Yellowtail Kingfish is a high priority species for recreational fishers and the basis of an important commercial fishery in NSW. The biological stock structure is reasonably well understood, with genetic analyses showing that the population in Western Australia is genetically distinct from the population along the eastern and southern Australian coasts (Commonwealth, Queensland, New South Wales, Victorian, Tasmanian and South Australian waters) and New Zealand. Tagging studies have confirmed movements between Australia and New Zealand and South Australia to NSW. Therefore Yellowtail Kingfish are assessed through the Status of Australian Fish Stocks (SAFS) initiative at the biological stock level, being two stocks - Eastern Australia and Western Australia.
The most recent (2018) SAFS assessment for the Eastern Australian biological stock of Yellowtail Kingfish was ‘Undefined’, due mainly to knowledge gaps around the degree of mixing throughout this stock which spans more than 3,000 km of coastline. Reasonable data for assessment exists only within NSW, and uncertainty around whether an assessment of that component of the stock reflected the entire stock resulted in an ‘Undefined’ status, with a recommendation that this uncertainty be resolved.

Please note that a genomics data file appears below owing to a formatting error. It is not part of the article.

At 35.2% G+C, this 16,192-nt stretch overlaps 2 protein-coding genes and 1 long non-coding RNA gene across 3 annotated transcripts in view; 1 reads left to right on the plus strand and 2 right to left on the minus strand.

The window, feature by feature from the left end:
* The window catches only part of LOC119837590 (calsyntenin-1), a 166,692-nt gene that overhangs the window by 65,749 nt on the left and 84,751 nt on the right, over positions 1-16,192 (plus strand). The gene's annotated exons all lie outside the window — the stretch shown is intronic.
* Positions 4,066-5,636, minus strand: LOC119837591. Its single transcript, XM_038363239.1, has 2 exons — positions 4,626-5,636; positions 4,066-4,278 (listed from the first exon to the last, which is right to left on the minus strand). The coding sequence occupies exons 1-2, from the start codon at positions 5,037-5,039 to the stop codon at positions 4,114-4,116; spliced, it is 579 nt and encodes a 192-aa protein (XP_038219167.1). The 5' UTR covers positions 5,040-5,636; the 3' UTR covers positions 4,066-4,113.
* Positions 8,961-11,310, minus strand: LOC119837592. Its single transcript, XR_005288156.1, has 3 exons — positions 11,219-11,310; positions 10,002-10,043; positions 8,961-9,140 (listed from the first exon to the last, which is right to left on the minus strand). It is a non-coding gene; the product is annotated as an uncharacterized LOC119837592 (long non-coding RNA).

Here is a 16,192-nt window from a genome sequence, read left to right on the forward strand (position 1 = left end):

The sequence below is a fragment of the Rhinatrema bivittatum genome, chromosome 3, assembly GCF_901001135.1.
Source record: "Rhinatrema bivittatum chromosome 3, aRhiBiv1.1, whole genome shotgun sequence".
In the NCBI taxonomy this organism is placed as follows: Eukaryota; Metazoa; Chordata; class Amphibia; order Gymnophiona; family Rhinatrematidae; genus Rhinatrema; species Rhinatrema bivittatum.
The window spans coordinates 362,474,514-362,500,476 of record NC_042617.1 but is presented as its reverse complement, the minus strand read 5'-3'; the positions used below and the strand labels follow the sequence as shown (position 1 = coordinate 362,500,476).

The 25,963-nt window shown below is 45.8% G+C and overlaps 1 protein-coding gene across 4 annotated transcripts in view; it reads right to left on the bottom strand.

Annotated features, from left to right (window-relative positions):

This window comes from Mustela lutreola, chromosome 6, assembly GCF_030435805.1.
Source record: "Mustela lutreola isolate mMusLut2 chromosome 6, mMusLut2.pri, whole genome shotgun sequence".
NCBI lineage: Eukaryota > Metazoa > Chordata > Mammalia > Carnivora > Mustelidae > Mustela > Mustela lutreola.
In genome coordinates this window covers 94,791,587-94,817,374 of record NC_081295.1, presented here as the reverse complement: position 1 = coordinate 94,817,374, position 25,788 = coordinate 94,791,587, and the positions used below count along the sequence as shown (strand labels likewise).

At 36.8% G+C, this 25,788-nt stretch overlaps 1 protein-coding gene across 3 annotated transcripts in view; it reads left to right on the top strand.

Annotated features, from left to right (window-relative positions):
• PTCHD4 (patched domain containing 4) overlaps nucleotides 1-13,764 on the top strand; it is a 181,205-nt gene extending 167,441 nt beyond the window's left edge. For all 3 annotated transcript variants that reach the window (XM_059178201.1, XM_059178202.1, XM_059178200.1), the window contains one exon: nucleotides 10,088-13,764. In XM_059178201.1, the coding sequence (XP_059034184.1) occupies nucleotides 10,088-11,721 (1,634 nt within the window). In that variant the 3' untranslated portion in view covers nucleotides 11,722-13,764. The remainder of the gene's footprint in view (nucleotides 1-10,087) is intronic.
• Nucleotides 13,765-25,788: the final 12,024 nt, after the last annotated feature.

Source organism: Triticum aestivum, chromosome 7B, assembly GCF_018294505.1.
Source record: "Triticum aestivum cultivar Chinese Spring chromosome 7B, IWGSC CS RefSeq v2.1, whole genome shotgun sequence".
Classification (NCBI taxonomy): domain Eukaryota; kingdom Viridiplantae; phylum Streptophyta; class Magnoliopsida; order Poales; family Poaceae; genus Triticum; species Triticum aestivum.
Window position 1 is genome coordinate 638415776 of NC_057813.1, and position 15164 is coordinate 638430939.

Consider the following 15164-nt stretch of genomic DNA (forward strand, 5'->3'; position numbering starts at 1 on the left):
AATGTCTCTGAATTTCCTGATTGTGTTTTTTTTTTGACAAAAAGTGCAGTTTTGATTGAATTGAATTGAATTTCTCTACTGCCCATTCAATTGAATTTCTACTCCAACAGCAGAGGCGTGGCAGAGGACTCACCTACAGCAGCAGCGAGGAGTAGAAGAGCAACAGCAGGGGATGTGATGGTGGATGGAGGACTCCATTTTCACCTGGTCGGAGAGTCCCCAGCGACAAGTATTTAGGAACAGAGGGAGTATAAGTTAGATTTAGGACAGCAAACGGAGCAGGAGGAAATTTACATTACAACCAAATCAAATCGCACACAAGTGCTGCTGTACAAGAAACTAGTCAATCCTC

Yellowtail Kingfish within NSW has been assessed as ‘Growth Overfished’ (2003/04 to 2013/14), and current evidence indicates a Depleted stock. There are ongoing discussions within NSW about appropriate management changes that may assist recovery; however these are hampered by the ‘Undefined’ status in SAFS.
The FRDC National Priority 1 aims to reduce the percentage of ‘Undefined’ stocks within SAFS, which also has an objective of providing a roadmap to recovery for ‘Depleted’ stocks. To address both of these and to promote better and more collaborative monitoring, assessment and management across all relevant jurisdictions, there is a clear need to review existing knowledge across the entire stock and to identify areas of uncertainty that require addressing.